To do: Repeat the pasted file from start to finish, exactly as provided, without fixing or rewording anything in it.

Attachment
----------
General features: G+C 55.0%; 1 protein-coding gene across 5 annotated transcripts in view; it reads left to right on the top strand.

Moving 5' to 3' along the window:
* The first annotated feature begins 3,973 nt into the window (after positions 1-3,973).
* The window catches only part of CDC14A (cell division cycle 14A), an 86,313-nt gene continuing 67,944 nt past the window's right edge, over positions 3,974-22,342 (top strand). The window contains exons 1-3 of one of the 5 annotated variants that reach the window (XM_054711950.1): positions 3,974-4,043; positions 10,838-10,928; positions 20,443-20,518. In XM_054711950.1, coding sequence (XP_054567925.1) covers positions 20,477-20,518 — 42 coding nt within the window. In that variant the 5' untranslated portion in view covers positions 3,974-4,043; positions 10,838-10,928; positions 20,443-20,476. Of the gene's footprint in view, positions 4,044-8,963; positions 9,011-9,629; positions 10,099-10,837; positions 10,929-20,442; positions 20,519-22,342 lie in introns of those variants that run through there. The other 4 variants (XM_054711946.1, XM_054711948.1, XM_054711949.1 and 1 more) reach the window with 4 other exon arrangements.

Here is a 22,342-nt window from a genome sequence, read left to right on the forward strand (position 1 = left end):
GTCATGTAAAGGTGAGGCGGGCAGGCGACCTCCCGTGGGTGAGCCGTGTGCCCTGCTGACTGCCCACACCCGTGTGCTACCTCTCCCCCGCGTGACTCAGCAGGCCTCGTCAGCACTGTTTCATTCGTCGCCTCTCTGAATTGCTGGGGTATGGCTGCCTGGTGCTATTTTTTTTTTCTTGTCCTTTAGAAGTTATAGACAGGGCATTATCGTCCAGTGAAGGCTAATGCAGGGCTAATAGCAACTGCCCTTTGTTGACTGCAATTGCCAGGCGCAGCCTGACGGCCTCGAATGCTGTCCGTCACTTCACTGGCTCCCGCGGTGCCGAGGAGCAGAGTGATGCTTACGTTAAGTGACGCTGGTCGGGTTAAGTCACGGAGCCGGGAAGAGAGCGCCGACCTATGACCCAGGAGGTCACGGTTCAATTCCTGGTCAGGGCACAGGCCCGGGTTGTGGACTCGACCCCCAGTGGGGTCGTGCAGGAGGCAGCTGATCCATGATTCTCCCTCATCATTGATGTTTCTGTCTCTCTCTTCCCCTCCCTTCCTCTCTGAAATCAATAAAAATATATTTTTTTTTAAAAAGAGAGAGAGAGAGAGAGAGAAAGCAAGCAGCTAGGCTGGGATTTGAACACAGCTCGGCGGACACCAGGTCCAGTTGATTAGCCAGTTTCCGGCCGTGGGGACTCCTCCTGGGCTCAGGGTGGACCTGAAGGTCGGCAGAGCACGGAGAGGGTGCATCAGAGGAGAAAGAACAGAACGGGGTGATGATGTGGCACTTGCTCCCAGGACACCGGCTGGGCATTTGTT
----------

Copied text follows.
General features: G+C 55.0%; 1 protein-coding gene across 5 annotated transcripts in view; it reads left to right on the top strand.

Moving 5' to 3' along the window:
* The first annotated feature begins 3,973 nt into the window (after positions 1-3,973).
* The window catches only part of CDC14A (cell division cycle 14A), an 86,313-nt gene continuing 67,944 nt past the window's right edge, over positions 3,974-22,342 (top strand). The window contains exons 1-3 of one of the 5 annotated variants that reach the window (XM_054711950.1): positions 3,974-4,043; positions 10,838-10,928; positions 20,443-20,518. In XM_054711950.1, coding sequence (XP_054567925.1) covers positions 20,477-20,518 — 42 coding nt within the window. In that variant the 5' untranslated portion in view covers positions 3,974-4,043; positions 10,838-10,928; positions 20,443-20,476. Of the gene's footprint in view, positions 4,044-8,963; positions 9,011-9,629; positions 10,099-10,837; positions 10,929-20,442; positions 20,519-22,342 lie in introns of those variants that run through there. The other 4 variants (XM_054711946.1, XM_054711948.1, XM_054711949.1 and 1 more) reach the window with 4 other exon arrangements.

Here is a 22,342-nt window from a genome sequence, read left to right on the forward strand (position 1 = left end):
GTCATGTAAAGGTGAGGCGGGCAGGCGACCTCCCGTGGGTGAGCCGTGTGCCCTGCTGACTGCCCACACCCGTGTGCTACCTCTCCCCCGCGTGACTCAGCAGGCCTCGTCAGCACTGTTTCATTCGTCGCCTCTCTGAATTGCTGGGGTATGGCTGCCTGGTGCTATTTTTTTTTTCTTGTCCTTTAGAAGTTATAGACAGGGCATTATCGTCCAGTGAAGGCTAATGCAGGGCTAATAGCAACTGCCCTTTGTTGACTGCAATTGCCAGGCGCAGCCTGACGGCCTCGAATGCTGTCCGTCACTTCACTGGCTCCCGCGGTGCCGAGGAGCAGAGTGATGCTTACGTTAAGTGACGCTGGTCGGGTTAAGTCACGGAGCCGGGAAGAGAGCGCCGACCTATGACCCAGGAGGTCACGGTTCAATTCCTGGTCAGGGCACAGGCCCGGGTTGTGGACTCGACCCCCAGTGGGGTCGTGCAGGAGGCAGCTGATCCATGATTCTCCCTCATCATTGATGTTTCTGTCTCTCTCTTCCCCTCCCTTCCTCTCTGAAATCAATAAAAATATATTTTTTTTTAAAAAGAGAGAGAGAGAGAGAGAGAAAGCAAGCAGCTAGGCTGGGATTTGAACACAGCTCGGCGGACACCAGGTCCAGTTGATTAGCCAGTTTCCGGCCGTGGGGACTCCTCCTGGGCTCAGGGTGGACCTGAAGGTCGGCAGAGCACGGAGAGGGTGCATCAGAGGAGAAAGAACAGAACGGGGTGATGATGTGGCACTTGCTCCCAGGACACCGGCTGGGCATTTGTT